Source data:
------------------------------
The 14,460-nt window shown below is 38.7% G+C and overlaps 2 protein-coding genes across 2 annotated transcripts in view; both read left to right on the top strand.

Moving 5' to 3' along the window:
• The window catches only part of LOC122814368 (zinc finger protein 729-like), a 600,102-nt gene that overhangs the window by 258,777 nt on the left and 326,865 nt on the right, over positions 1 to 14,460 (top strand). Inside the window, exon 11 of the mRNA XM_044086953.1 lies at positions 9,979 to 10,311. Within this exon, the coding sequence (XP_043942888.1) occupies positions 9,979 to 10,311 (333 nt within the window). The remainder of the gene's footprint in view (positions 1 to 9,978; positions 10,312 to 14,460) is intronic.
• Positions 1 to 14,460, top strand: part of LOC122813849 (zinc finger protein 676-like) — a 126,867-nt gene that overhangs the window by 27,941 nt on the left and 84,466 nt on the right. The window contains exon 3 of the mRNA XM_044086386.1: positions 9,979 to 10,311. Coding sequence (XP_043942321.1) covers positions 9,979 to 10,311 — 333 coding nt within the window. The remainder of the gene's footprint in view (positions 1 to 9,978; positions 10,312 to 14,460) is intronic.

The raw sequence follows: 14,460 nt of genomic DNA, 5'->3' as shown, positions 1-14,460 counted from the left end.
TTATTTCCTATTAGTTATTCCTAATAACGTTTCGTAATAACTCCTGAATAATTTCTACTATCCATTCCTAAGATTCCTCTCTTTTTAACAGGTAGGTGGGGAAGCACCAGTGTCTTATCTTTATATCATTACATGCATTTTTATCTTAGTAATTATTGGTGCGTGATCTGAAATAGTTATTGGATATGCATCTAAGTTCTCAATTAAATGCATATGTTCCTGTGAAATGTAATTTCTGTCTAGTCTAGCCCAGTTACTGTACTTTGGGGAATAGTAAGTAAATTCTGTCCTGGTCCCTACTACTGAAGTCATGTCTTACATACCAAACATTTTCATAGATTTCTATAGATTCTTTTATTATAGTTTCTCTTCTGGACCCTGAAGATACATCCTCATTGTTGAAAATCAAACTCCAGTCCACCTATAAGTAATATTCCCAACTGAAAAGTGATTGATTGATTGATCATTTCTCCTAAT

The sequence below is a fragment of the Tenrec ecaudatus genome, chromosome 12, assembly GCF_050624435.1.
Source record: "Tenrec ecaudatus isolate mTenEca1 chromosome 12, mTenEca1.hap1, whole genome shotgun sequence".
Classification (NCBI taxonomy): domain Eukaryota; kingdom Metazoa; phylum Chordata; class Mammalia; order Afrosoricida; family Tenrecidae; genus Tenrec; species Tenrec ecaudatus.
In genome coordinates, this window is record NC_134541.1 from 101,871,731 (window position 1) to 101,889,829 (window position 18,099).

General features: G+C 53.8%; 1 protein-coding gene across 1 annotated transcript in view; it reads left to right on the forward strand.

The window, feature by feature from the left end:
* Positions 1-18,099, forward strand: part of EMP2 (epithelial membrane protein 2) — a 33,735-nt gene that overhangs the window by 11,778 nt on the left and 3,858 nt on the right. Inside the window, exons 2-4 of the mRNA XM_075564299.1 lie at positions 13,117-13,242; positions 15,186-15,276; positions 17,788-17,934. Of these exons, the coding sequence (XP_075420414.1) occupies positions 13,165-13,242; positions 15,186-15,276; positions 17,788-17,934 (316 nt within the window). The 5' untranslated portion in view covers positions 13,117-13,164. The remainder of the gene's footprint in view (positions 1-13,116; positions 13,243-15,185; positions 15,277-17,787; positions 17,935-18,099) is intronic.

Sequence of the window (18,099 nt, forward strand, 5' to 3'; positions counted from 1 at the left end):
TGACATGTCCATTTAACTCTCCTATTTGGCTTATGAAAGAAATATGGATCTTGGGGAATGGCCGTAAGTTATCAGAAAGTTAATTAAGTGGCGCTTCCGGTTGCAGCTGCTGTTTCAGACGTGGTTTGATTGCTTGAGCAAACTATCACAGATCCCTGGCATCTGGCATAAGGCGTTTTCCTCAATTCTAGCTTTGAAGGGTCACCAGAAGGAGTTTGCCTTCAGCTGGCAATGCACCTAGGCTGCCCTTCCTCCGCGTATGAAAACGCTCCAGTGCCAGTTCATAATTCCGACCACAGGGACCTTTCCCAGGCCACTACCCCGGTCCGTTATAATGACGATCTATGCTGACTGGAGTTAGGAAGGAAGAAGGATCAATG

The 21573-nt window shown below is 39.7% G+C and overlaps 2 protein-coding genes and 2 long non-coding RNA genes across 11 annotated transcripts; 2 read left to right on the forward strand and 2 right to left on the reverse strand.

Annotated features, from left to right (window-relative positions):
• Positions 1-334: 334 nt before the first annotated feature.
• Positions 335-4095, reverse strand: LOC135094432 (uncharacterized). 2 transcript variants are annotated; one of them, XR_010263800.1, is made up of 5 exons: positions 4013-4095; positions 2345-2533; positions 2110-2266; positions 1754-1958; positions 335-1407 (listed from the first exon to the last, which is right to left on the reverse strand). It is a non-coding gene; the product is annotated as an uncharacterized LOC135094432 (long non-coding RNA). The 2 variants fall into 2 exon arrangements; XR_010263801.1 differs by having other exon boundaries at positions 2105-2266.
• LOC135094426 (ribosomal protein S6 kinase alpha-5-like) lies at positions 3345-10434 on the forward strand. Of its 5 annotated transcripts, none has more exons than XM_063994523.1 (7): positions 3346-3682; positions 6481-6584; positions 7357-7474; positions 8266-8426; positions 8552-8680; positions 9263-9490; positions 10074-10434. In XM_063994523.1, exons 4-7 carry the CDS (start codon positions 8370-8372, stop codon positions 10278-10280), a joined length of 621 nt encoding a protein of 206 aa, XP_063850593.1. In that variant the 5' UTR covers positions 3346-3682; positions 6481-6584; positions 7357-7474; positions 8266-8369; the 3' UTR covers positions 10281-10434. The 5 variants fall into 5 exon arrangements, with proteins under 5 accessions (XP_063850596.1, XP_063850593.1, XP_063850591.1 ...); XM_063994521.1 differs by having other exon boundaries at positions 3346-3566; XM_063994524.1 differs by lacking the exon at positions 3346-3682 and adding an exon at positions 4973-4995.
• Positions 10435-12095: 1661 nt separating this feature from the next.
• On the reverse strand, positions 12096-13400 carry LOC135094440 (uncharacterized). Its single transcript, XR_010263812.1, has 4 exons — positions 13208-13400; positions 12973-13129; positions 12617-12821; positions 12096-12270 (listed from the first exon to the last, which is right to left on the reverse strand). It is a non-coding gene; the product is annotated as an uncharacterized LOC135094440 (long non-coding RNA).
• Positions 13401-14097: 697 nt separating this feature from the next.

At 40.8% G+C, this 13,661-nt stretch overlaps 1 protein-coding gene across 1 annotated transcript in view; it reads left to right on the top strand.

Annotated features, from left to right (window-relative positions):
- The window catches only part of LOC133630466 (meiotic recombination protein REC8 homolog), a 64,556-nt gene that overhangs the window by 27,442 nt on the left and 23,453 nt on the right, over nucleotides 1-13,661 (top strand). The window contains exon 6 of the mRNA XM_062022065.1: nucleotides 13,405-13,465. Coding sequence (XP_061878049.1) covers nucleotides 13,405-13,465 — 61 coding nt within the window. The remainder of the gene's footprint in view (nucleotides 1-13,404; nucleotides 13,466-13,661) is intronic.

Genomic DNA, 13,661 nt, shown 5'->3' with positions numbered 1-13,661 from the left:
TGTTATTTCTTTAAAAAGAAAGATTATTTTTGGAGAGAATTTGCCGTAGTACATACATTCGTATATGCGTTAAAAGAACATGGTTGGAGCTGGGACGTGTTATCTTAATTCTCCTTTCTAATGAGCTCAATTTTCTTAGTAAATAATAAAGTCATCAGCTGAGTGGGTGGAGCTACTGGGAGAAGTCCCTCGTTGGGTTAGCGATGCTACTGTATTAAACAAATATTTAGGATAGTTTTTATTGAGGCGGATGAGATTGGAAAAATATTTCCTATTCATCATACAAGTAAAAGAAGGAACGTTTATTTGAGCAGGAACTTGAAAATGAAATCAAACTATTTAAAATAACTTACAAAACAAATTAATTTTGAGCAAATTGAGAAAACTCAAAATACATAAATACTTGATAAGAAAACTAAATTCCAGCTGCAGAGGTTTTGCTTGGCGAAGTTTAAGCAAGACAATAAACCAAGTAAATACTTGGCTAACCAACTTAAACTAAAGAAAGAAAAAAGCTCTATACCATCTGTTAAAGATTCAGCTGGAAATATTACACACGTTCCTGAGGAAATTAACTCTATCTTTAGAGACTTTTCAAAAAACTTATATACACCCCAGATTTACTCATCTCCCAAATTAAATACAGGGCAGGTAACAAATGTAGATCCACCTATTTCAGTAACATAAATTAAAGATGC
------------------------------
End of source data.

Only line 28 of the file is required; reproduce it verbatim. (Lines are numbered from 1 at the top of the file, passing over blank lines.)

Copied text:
TGTTATTTCTTTAAAAAGAAAGATTATTTTTGGAGAGAATTTGCCGTAGTACATACATTCGTATATGCGTTAAAAGAACATGGTTGGAGCTGGGACGTGTTATCTTAATTCTCCTTTCTAATGAGCTCAATTTTCTTAGTAAATAATAAAGTCATCAGCTGAGTGGGTGGAGCTACTGGGAGAAGTCCCTCGTTGGGTTAGCGATGCTACTGTATTAAACAAATATTTAGGATAGTTTTTATTGAGGCGGATGAGATTGGAAAAATATTTCCTATTCATCATACAAGTAAAAGAAGGAACGTTTATTTGAGCAGGAACTTGAAAATGAAATCAAACTATTTAAAATAACTTACAAAACAAATTAATTTTGAGCAAATTGAGAAAACTCAAAATACATAAATACTTGATAAGAAAACTAAATTCCAGCTGCAGAGGTTTTGCTTGGCGAAGTTTAAGCAAGACAATAAACCAAGTAAATACTTGGCTAACCAACTTAAACTAAAGAAAGAAAAAAGCTCTATACCATCTGTTAAAGATTCAGCTGGAAATATTACACACGTTCCTGAGGAAATTAACTCTATCTTTAGAGACTTTTCAAAAAACTTATATACACCCCAGATTTACTCATCTCCCAAATTAAATACAGGGCAGGTAACAAATGTAGATCCACCTATTTCAGTAACATAAATTAAAGATGC